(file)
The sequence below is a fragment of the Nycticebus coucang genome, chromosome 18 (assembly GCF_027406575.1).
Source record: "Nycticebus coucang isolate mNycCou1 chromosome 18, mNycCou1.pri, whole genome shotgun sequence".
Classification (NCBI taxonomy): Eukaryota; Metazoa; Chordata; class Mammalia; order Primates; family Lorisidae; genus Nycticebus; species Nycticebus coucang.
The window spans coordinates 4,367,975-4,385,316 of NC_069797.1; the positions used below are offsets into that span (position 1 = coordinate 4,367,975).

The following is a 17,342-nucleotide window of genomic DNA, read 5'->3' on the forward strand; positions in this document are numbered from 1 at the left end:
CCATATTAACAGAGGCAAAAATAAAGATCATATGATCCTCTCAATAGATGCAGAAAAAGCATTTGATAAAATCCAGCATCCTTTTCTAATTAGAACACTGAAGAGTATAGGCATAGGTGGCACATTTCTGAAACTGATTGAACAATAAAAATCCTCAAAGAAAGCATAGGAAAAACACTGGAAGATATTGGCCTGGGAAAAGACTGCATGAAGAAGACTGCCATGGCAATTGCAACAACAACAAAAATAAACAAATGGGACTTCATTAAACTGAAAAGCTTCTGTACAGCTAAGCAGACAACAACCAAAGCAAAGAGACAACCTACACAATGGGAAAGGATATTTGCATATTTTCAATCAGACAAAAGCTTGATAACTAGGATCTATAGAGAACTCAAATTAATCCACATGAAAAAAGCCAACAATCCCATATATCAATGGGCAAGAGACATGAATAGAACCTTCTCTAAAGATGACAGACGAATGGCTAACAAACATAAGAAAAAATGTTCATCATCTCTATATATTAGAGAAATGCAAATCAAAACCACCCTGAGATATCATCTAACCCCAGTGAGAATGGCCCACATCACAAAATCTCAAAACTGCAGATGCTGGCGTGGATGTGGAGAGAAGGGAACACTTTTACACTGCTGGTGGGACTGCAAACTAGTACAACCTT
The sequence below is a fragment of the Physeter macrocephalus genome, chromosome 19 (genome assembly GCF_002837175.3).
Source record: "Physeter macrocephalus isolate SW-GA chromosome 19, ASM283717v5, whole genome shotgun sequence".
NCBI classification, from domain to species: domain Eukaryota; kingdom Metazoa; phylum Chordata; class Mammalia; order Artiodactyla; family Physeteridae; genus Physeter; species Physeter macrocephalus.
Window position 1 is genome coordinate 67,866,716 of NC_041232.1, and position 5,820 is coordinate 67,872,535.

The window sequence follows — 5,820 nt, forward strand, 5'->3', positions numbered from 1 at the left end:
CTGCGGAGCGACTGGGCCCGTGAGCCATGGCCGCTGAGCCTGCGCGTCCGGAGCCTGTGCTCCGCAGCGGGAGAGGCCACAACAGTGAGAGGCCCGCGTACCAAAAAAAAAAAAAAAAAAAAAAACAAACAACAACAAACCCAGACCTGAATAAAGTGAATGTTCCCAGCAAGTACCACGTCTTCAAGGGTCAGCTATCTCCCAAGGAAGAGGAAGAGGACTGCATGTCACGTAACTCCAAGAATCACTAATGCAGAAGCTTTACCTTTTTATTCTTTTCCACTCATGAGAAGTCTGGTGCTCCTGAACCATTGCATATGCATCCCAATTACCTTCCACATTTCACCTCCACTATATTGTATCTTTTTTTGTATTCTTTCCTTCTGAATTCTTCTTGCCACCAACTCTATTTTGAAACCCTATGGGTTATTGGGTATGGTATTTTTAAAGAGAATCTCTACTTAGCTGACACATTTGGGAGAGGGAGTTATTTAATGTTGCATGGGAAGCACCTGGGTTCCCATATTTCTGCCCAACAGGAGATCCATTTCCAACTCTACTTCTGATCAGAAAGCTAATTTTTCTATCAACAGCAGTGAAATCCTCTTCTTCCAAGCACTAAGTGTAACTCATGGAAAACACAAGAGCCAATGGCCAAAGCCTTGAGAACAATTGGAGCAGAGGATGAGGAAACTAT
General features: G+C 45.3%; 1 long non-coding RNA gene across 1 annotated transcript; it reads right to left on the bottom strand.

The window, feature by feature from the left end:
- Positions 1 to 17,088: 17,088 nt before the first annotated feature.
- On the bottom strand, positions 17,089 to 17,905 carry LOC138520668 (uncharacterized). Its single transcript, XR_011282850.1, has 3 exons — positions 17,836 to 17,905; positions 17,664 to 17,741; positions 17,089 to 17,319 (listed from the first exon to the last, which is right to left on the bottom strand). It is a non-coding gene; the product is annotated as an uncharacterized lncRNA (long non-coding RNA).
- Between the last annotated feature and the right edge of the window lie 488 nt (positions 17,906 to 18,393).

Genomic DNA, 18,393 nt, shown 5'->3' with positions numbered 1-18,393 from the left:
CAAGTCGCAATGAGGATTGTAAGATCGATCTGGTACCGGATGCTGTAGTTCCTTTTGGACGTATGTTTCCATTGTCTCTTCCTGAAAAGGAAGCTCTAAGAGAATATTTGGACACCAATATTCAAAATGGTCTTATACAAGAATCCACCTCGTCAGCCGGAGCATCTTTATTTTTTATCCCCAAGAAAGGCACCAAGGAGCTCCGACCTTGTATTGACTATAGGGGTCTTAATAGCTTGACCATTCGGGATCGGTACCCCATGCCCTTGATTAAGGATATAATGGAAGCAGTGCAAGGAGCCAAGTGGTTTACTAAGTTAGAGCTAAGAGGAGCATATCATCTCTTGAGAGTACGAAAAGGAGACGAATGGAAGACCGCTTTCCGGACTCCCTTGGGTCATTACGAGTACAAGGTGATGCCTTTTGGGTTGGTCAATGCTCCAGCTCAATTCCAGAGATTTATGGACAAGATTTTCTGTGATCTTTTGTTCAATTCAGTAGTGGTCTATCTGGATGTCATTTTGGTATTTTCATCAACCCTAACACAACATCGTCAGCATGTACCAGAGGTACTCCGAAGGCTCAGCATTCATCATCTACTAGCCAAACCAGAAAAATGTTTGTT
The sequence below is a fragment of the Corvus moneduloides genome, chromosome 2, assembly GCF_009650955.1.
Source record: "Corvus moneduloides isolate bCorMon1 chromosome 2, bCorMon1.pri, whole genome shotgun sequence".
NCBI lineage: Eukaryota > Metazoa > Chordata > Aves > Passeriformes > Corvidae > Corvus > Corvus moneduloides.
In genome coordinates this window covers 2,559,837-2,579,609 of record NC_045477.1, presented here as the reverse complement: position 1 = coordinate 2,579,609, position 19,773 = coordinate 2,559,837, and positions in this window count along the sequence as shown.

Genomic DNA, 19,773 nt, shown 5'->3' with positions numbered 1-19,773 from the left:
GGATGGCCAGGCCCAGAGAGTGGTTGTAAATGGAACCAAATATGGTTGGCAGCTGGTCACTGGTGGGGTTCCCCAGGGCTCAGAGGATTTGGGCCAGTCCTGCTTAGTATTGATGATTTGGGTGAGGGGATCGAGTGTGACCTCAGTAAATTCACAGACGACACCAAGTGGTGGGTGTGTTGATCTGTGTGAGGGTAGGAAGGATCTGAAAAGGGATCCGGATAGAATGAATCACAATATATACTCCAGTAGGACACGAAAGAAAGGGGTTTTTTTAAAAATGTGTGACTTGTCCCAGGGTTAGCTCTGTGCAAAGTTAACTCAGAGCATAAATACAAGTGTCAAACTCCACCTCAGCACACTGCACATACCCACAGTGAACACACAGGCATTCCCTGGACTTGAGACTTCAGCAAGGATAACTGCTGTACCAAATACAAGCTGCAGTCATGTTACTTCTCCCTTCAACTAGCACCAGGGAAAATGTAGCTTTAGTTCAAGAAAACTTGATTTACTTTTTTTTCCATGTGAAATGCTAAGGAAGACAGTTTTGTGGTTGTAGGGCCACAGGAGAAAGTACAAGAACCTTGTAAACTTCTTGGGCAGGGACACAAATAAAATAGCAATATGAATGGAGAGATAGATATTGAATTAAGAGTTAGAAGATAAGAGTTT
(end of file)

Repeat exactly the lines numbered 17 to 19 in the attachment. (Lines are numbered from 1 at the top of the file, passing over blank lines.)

- Between the last annotated feature and the right edge of the window lie 488 nt (positions 17,906 to 18,393).

Genomic DNA, 18,393 nt, shown 5'->3' with positions numbered 1-18,393 from the left:
CAAGTCGCAATGAGGATTGTAAGATCGATCTGGTACCGGATGCTGTAGTTCCTTTTGGACGTATGTTTCCATTGTCTCTTCCTGAAAAGGAAGCTCTAAGAGAATATTTGGACACCAATATTCAAAATGGTCTTATACAAGAATCCACCTCGTCAGCCGGAGCATCTTTATTTTTTATCCCCAAGAAAGGCACCAAGGAGCTCCGACCTTGTATTGACTATAGGGGTCTTAATAGCTTGACCATTCGGGATCGGTACCCCATGCCCTTGATTAAGGATATAATGGAAGCAGTGCAAGGAGCCAAGTGGTTTACTAAGTTAGAGCTAAGAGGAGCATATCATCTCTTGAGAGTACGAAAAGGAGACGAATGGAAGACCGCTTTCCGGACTCCCTTGGGTCATTACGAGTACAAGGTGATGCCTTTTGGGTTGGTCAATGCTCCAGCTCAATTCCAGAGATTTATGGACAAGATTTTCTGTGATCTTTTGTTCAATTCAGTAGTGGTCTATCTGGATGTCATTTTGGTATTTTCATCAACCCTAACACAACATCGTCAGCATGTACCAGAGGTACTCCGAAGGCTCAGCATTCATCATCTACTAGCCAAACCAGAAAAATGTTTGTT